While biopharmaceutical production offers considerable advantages over traditional drug manufacturing methods, use of live bacterial cultures in place of inert, controllable chemical reactions increases the risk of contamination.
A major problem associated with culture derived drugs is the risk of contamination by Mycoplasma, tiny intracellular organisms which thrive in bioreactors and are both immunogenic and potentially infectious.
Traditional Mycoplasma detection methods for medicinal products, which are required by pharmacopoeias and drug regulators worldwide, use growth on culture media to identify contamination organisms.
These methods, while effective, are hamstrung by the time they take to produce definitive results. Such delays impact on when key decisions in the manufacturing process can be made and can have a significant affect on efficiency and costs.
In contrast, nucleic acid detection methods, such as MicroSEQ, use a quantitative polymerase chain reaction (PCR) approach based on the direct analysis of genetic material.
Such methods are reliant on neither Mycoplasma viability nor growth for identification purposes and can produce accurate results in hours rather then days.
The MicroSEQ system, which is part of Applied Biosystem’s SEQ range, is capable of identifying up to 90 species of Mycoplasma in one assay run, a feat that would require a wide range of specific growth media using traditional culture-based detection.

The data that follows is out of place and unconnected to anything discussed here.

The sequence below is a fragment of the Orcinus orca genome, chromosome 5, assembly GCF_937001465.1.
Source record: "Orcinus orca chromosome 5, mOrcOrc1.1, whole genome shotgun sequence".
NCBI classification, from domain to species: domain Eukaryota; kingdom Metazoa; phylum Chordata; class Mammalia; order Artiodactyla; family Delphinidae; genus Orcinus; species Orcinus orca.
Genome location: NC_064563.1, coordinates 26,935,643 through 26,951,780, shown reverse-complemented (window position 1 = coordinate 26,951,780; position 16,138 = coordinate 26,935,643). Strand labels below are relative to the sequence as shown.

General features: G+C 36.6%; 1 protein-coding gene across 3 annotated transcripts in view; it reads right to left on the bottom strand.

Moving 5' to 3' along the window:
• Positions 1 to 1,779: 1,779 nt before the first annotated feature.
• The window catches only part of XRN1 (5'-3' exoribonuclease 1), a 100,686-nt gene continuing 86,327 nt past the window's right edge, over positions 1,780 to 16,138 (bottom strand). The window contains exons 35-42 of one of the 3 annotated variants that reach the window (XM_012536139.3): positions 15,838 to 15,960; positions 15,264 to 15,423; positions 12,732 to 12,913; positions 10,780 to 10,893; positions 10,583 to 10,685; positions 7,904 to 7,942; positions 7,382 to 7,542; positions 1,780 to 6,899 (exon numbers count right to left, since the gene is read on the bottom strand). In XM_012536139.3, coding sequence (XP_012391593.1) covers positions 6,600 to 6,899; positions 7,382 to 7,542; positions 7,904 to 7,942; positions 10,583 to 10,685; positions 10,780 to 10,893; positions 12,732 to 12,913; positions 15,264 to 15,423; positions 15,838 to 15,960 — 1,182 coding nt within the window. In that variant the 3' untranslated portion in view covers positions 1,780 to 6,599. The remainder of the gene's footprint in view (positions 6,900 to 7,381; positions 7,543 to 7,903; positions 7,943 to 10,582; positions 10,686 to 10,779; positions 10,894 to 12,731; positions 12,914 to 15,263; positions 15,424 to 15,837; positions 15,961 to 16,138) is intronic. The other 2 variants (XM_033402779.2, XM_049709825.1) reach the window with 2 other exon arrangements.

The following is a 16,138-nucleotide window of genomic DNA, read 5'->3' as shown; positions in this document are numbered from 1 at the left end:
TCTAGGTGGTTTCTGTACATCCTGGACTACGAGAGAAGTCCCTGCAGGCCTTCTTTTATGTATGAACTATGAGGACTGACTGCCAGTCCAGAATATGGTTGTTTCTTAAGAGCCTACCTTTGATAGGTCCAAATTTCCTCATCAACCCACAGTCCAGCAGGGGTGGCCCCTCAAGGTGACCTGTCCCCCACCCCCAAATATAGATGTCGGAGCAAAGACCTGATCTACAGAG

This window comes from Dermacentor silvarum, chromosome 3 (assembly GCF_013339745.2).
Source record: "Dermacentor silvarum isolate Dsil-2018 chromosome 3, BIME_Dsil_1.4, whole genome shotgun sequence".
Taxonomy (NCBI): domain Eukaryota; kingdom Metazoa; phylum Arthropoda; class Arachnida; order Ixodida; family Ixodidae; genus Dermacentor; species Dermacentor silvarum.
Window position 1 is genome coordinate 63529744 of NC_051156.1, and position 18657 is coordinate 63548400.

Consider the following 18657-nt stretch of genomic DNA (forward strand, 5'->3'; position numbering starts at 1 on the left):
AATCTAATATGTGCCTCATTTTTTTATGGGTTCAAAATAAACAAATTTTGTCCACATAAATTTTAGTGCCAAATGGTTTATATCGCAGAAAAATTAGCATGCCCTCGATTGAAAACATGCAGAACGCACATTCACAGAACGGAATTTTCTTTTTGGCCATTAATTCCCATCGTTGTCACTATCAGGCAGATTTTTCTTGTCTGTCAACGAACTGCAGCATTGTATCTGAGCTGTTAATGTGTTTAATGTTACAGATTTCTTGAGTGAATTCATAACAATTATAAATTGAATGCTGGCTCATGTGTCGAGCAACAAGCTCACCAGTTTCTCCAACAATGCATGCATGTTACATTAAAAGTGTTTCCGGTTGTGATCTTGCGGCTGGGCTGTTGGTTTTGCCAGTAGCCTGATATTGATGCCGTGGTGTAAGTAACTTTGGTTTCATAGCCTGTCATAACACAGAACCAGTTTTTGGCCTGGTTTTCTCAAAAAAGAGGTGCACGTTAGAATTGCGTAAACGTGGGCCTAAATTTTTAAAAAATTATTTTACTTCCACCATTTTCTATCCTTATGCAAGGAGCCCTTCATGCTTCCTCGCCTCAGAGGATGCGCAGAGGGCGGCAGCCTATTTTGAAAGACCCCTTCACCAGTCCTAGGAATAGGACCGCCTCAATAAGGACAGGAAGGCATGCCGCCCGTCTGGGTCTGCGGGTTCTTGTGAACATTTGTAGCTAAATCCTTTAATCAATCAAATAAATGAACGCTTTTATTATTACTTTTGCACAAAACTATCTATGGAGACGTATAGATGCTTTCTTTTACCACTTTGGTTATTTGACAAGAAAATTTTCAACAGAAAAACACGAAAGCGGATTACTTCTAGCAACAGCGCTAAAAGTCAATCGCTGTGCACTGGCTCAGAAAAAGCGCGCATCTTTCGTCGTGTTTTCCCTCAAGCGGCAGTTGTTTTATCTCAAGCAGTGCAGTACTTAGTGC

Robert Barnett, vice president of Applied Biosystems’ applied markets division, commented that: “Comprehensive monitoring of pharmaceutical and biopharmaceutical manufacturing facilities is critical for ensuring product safety and quality.”
He added that the rapid and accurate results offered by the MicroSEQ system will ultimately help drugmakers to reduce the risk of bringing new drug products to market.
Rapid detection methods
The increasing cost pressure has seen manufacturers seek to improve efficiency in all aspects of production in an effort to maintain a competitive edge. This extends to quality control measures such as contaminant detection methods.
Robert Johnson, who chairs the European Compliance Academy’s working group on rapid microbiological methods, said that: “results from rapid molecular-based testing [methods] are providing better information for more timely and informed decision making and [are] increasing the safety and quality of pharmaceutical products.”
Dr Johnson went on to say that regulators and pharmacopoeias are catching on to the benefits of the molecular methods that are emerging as the new gold standard for contaminant and impurity analysis.
“Faster and more accurate detection of Mycoplasma can have a significant impact on preserving the high quality of the biopharmaceutical manufacturing process,” he concluded.